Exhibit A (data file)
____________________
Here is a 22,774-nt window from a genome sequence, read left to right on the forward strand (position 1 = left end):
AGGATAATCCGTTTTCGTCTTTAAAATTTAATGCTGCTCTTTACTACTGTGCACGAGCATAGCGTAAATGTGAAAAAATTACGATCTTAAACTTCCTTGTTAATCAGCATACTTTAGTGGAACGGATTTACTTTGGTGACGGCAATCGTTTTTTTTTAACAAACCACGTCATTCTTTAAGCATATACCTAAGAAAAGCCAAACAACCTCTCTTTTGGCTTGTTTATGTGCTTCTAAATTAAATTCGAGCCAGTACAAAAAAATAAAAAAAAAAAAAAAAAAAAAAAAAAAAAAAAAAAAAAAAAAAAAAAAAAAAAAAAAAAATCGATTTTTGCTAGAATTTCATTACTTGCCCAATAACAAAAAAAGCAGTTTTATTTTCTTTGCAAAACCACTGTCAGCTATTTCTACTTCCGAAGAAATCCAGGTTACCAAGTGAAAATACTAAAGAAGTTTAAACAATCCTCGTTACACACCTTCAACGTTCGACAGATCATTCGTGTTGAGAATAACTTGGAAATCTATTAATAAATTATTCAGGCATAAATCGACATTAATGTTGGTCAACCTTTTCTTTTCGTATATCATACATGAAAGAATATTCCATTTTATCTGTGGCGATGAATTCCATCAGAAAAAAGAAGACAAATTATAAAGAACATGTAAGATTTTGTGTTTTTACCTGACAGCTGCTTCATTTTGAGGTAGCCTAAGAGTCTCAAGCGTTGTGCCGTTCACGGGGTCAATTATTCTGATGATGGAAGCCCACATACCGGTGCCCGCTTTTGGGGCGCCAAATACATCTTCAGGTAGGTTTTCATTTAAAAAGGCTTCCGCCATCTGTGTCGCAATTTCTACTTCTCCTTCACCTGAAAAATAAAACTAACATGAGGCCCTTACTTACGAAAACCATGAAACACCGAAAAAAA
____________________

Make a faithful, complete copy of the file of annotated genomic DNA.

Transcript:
Here is a 22,774-nt window from a genome sequence, read left to right on the forward strand (position 1 = left end):
AGGATAATCCGTTTTCGTCTTTAAAATTTAATGCTGCTCTTTACTACTGTGCACGAGCATAGCGTAAATGTGAAAAAATTACGATCTTAAACTTCCTTGTTAATCAGCATACTTTAGTGGAACGGATTTACTTTGGTGACGGCAATCGTTTTTTTTTAACAAACCACGTCATTCTTTAAGCATATACCTAAGAAAAGCCAAACAACCTCTCTTTTGGCTTGTTTATGTGCTTCTAAATTAAATTCGAGCCAGTACAAAAAAATAAAAAAAAAAAAAAAAAAAAAAAAAAAAAAAAAAAAAAAAAAAAAAAAAAAAAAAAAAAATCGATTTTTGCTAGAATTTCATTACTTGCCCAATAACAAAAAAAGCAGTTTTATTTTCTTTGCAAAACCACTGTCAGCTATTTCTACTTCCGAAGAAATCCAGGTTACCAAGTGAAAATACTAAAGAAGTTTAAACAATCCTCGTTACACACCTTCAACGTTCGACAGATCATTCGTGTTGAGAATAACTTGGAAATCTATTAATAAATTATTCAGGCATAAATCGACATTAATGTTGGTCAACCTTTTCTTTTCGTATATCATACATGAAAGAATATTCCATTTTATCTGTGGCGATGAATTCCATCAGAAAAAAGAAGACAAATTATAAAGAACATGTAAGATTTTGTGTTTTTACCTGACAGCTGCTTCATTTTGAGGTAGCCTAAGAGTCTCAAGCGTTGTGCCGTTCACGGGGTCAATTATTCTGATGATGGAAGCCCACATACCGGTGCCCGCTTTTGGGGCGCCAAATACATCTTCAGGTAGGTTTTCATTTAAAAAGGCTTCCGCCATCTGTGTCGCAATTTCTACTTCTCCTTCACCTGAAAAATAAAACTAACATGAGGCCCTTACTTACGAAAACCATGAAACACCGAAAAAAA